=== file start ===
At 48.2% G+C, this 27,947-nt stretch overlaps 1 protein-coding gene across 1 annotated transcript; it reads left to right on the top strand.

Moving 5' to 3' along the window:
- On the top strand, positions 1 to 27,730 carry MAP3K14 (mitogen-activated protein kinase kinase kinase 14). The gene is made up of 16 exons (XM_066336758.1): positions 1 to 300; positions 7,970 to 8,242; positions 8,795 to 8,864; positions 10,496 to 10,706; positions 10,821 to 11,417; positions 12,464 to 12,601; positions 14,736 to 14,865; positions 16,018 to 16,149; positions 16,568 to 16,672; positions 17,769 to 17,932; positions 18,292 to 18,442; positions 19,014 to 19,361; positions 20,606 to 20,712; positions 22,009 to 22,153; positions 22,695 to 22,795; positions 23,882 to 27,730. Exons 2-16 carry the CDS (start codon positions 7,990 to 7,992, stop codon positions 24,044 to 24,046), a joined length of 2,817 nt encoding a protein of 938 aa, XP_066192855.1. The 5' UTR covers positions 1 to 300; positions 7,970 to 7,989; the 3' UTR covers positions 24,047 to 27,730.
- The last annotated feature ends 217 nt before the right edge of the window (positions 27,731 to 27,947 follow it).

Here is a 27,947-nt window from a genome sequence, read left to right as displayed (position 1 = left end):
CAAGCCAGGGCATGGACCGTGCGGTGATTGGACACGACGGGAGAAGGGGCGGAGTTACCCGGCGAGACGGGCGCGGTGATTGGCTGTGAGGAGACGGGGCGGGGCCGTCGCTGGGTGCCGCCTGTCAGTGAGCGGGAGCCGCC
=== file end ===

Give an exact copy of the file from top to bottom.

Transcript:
At 48.2% G+C, this 27,947-nt stretch overlaps 1 protein-coding gene across 1 annotated transcript; it reads left to right on the top strand.

Moving 5' to 3' along the window:
- On the top strand, positions 1 to 27,730 carry MAP3K14 (mitogen-activated protein kinase kinase kinase 14). The gene is made up of 16 exons (XM_066336758.1): positions 1 to 300; positions 7,970 to 8,242; positions 8,795 to 8,864; positions 10,496 to 10,706; positions 10,821 to 11,417; positions 12,464 to 12,601; positions 14,736 to 14,865; positions 16,018 to 16,149; positions 16,568 to 16,672; positions 17,769 to 17,932; positions 18,292 to 18,442; positions 19,014 to 19,361; positions 20,606 to 20,712; positions 22,009 to 22,153; positions 22,695 to 22,795; positions 23,882 to 27,730. Exons 2-16 carry the CDS (start codon positions 7,990 to 7,992, stop codon positions 24,044 to 24,046), a joined length of 2,817 nt encoding a protein of 938 aa, XP_066192855.1. The 5' UTR covers positions 1 to 300; positions 7,970 to 7,989; the 3' UTR covers positions 24,047 to 27,730.
- The last annotated feature ends 217 nt before the right edge of the window (positions 27,731 to 27,947 follow it).

Here is a 27,947-nt window from a genome sequence, read left to right as displayed (position 1 = left end):
CAAGCCAGGGCATGGACCGTGCGGTGATTGGACACGACGGGAGAAGGGGCGGAGTTACCCGGCGAGACGGGCGCGGTGATTGGCTGTGAGGAGACGGGGCGGGGCCGTCGCTGGGTGCCGCCTGTCAGTGAGCGGGAGCCGCC